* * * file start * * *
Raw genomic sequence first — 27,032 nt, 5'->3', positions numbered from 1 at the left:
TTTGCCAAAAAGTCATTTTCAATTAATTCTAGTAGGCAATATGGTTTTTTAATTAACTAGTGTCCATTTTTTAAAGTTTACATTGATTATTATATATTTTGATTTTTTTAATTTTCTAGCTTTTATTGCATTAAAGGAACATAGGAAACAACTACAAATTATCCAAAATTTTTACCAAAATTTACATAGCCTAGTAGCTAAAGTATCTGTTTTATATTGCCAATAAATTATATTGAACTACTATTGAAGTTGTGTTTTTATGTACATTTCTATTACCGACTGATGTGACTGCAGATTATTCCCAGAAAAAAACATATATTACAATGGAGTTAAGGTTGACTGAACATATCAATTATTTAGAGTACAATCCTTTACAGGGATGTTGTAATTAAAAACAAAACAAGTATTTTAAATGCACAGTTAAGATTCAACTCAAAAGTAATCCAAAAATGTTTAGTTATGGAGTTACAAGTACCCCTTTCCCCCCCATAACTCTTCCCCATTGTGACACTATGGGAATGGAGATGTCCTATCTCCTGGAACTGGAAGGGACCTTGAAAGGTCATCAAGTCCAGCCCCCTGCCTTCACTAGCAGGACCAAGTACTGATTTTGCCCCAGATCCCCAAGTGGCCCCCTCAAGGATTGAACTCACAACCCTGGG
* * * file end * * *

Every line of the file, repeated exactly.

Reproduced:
Raw genomic sequence first — 27,032 nt, 5'->3', positions numbered from 1 at the left:
TTTGCCAAAAAGTCATTTTCAATTAATTCTAGTAGGCAATATGGTTTTTTAATTAACTAGTGTCCATTTTTTAAAGTTTACATTGATTATTATATATTTTGATTTTTTTAATTTTCTAGCTTTTATTGCATTAAAGGAACATAGGAAACAACTACAAATTATCCAAAATTTTTACCAAAATTTACATAGCCTAGTAGCTAAAGTATCTGTTTTATATTGCCAATAAATTATATTGAACTACTATTGAAGTTGTGTTTTTATGTACATTTCTATTACCGACTGATGTGACTGCAGATTATTCCCAGAAAAAAACATATATTACAATGGAGTTAAGGTTGACTGAACATATCAATTATTTAGAGTACAATCCTTTACAGGGATGTTGTAATTAAAAACAAAACAAGTATTTTAAATGCACAGTTAAGATTCAACTCAAAAGTAATCCAAAAATGTTTAGTTATGGAGTTACAAGTACCCCTTTCCCCCCCATAACTCTTCCCCATTGTGACACTATGGGAATGGAGATGTCCTATCTCCTGGAACTGGAAGGGACCTTGAAAGGTCATCAAGTCCAGCCCCCTGCCTTCACTAGCAGGACCAAGTACTGATTTTGCCCCAGATCCCCAAGTGGCCCCCTCAAGGATTGAACTCACAACCCTGGG